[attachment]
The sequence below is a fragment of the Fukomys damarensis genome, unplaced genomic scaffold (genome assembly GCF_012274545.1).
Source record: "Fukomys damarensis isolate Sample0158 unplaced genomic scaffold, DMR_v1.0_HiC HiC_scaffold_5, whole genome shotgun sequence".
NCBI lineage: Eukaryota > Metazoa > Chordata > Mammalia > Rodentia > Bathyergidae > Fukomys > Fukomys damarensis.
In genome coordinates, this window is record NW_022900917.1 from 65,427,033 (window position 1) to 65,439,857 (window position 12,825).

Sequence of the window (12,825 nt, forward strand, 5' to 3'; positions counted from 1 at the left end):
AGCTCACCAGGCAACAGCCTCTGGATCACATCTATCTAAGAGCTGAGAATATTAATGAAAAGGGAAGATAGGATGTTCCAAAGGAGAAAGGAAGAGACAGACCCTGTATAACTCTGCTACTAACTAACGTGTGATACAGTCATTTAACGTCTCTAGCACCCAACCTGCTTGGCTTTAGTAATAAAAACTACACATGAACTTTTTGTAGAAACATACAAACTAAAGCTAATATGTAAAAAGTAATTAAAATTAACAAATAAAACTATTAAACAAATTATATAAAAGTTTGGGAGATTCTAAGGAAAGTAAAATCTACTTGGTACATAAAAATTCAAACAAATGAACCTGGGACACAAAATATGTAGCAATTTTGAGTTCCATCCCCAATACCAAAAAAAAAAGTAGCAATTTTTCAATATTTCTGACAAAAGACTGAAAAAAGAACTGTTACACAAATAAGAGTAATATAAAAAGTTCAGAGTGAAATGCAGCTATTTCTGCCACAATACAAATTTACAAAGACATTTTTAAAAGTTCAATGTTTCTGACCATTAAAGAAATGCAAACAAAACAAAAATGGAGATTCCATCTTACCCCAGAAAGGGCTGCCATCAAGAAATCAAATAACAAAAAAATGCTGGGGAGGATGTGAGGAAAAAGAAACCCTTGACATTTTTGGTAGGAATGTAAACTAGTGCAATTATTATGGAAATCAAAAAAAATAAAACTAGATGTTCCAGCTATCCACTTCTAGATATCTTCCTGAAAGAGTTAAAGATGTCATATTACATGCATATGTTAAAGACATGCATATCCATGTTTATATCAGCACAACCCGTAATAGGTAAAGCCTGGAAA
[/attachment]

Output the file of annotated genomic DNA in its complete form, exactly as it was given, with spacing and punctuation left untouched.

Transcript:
The sequence below is a fragment of the Fukomys damarensis genome, unplaced genomic scaffold (genome assembly GCF_012274545.1).
Source record: "Fukomys damarensis isolate Sample0158 unplaced genomic scaffold, DMR_v1.0_HiC HiC_scaffold_5, whole genome shotgun sequence".
NCBI lineage: Eukaryota > Metazoa > Chordata > Mammalia > Rodentia > Bathyergidae > Fukomys > Fukomys damarensis.
In genome coordinates, this window is record NW_022900917.1 from 65,427,033 (window position 1) to 65,439,857 (window position 12,825).

Sequence of the window (12,825 nt, forward strand, 5' to 3'; positions counted from 1 at the left end):
AGCTCACCAGGCAACAGCCTCTGGATCACATCTATCTAAGAGCTGAGAATATTAATGAAAAGGGAAGATAGGATGTTCCAAAGGAGAAAGGAAGAGACAGACCCTGTATAACTCTGCTACTAACTAACGTGTGATACAGTCATTTAACGTCTCTAGCACCCAACCTGCTTGGCTTTAGTAATAAAAACTACACATGAACTTTTTGTAGAAACATACAAACTAAAGCTAATATGTAAAAAGTAATTAAAATTAACAAATAAAACTATTAAACAAATTATATAAAAGTTTGGGAGATTCTAAGGAAAGTAAAATCTACTTGGTACATAAAAATTCAAACAAATGAACCTGGGACACAAAATATGTAGCAATTTTGAGTTCCATCCCCAATACCAAAAAAAAAAGTAGCAATTTTTCAATATTTCTGACAAAAGACTGAAAAAAGAACTGTTACACAAATAAGAGTAATATAAAAAGTTCAGAGTGAAATGCAGCTATTTCTGCCACAATACAAATTTACAAAGACATTTTTAAAAGTTCAATGTTTCTGACCATTAAAGAAATGCAAACAAAACAAAAATGGAGATTCCATCTTACCCCAGAAAGGGCTGCCATCAAGAAATCAAATAACAAAAAAATGCTGGGGAGGATGTGAGGAAAAAGAAACCCTTGACATTTTTGGTAGGAATGTAAACTAGTGCAATTATTATGGAAATCAAAAAAAATAAAACTAGATGTTCCAGCTATCCACTTCTAGATATCTTCCTGAAAGAGTTAAAGATGTCATATTACATGCATATGTTAAAGACATGCATATCCATGTTTATATCAGCACAACCCGTAATAGGTAAAGCCTGGAAA